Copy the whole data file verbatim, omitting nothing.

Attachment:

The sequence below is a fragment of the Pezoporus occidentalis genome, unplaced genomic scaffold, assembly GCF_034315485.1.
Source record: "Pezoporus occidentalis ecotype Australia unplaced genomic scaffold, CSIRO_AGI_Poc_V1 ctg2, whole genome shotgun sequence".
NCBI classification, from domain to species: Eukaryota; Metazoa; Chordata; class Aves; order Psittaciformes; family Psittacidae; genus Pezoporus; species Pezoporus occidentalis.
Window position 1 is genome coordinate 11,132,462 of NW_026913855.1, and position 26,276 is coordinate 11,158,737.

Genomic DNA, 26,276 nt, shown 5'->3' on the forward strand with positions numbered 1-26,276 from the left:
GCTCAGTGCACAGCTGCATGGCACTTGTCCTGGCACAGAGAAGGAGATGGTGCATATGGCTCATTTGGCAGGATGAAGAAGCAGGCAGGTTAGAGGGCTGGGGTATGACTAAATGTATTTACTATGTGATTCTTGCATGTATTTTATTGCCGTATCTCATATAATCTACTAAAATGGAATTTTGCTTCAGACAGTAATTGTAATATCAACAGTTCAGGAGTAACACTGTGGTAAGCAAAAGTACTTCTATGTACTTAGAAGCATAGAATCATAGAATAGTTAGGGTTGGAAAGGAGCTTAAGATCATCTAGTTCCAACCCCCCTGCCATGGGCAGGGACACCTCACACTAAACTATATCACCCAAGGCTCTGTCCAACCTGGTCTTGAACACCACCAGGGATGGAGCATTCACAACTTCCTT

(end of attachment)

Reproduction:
The sequence below is a fragment of the Pezoporus occidentalis genome, unplaced genomic scaffold, assembly GCF_034315485.1.
Source record: "Pezoporus occidentalis ecotype Australia unplaced genomic scaffold, CSIRO_AGI_Poc_V1 ctg2, whole genome shotgun sequence".
NCBI classification, from domain to species: Eukaryota; Metazoa; Chordata; class Aves; order Psittaciformes; family Psittacidae; genus Pezoporus; species Pezoporus occidentalis.
Window position 1 is genome coordinate 11,132,462 of NW_026913855.1, and position 26,276 is coordinate 11,158,737.

Genomic DNA, 26,276 nt, shown 5'->3' on the forward strand with positions numbered 1-26,276 from the left:
GCTCAGTGCACAGCTGCATGGCACTTGTCCTGGCACAGAGAAGGAGATGGTGCATATGGCTCATTTGGCAGGATGAAGAAGCAGGCAGGTTAGAGGGCTGGGGTATGACTAAATGTATTTACTATGTGATTCTTGCATGTATTTTATTGCCGTATCTCATATAATCTACTAAAATGGAATTTTGCTTCAGACAGTAATTGTAATATCAACAGTTCAGGAGTAACACTGTGGTAAGCAAAAGTACTTCTATGTACTTAGAAGCATAGAATCATAGAATAGTTAGGGTTGGAAAGGAGCTTAAGATCATCTAGTTCCAACCCCCCTGCCATGGGCAGGGACACCTCACACTAAACTATATCACCCAAGGCTCTGTCCAACCTGGTCTTGAACACCACCAGGGATGGAGCATTCACAACTTCCTT